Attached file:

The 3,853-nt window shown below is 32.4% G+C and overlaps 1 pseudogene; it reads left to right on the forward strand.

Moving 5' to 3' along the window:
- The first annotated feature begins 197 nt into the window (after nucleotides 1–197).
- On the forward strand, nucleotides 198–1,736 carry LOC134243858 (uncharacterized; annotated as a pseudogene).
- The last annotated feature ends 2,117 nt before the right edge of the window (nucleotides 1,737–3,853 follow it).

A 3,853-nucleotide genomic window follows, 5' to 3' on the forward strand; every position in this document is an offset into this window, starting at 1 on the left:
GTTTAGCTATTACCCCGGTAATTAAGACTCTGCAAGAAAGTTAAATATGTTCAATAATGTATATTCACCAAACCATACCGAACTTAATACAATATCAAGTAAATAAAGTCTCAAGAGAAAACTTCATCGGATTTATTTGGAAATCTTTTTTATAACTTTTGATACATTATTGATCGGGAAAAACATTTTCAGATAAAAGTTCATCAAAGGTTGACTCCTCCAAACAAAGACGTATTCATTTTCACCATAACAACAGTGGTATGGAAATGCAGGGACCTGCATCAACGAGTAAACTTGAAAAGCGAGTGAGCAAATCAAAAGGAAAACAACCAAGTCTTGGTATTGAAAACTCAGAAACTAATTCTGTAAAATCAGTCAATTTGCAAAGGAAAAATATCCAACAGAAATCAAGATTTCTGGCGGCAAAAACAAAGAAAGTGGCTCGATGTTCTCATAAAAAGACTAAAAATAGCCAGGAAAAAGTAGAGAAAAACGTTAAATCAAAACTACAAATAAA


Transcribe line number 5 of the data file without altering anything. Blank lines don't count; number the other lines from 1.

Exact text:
- The last annotated feature ends 2,117 nt before the right edge of the window (nucleotides 1,737–3,853 follow it).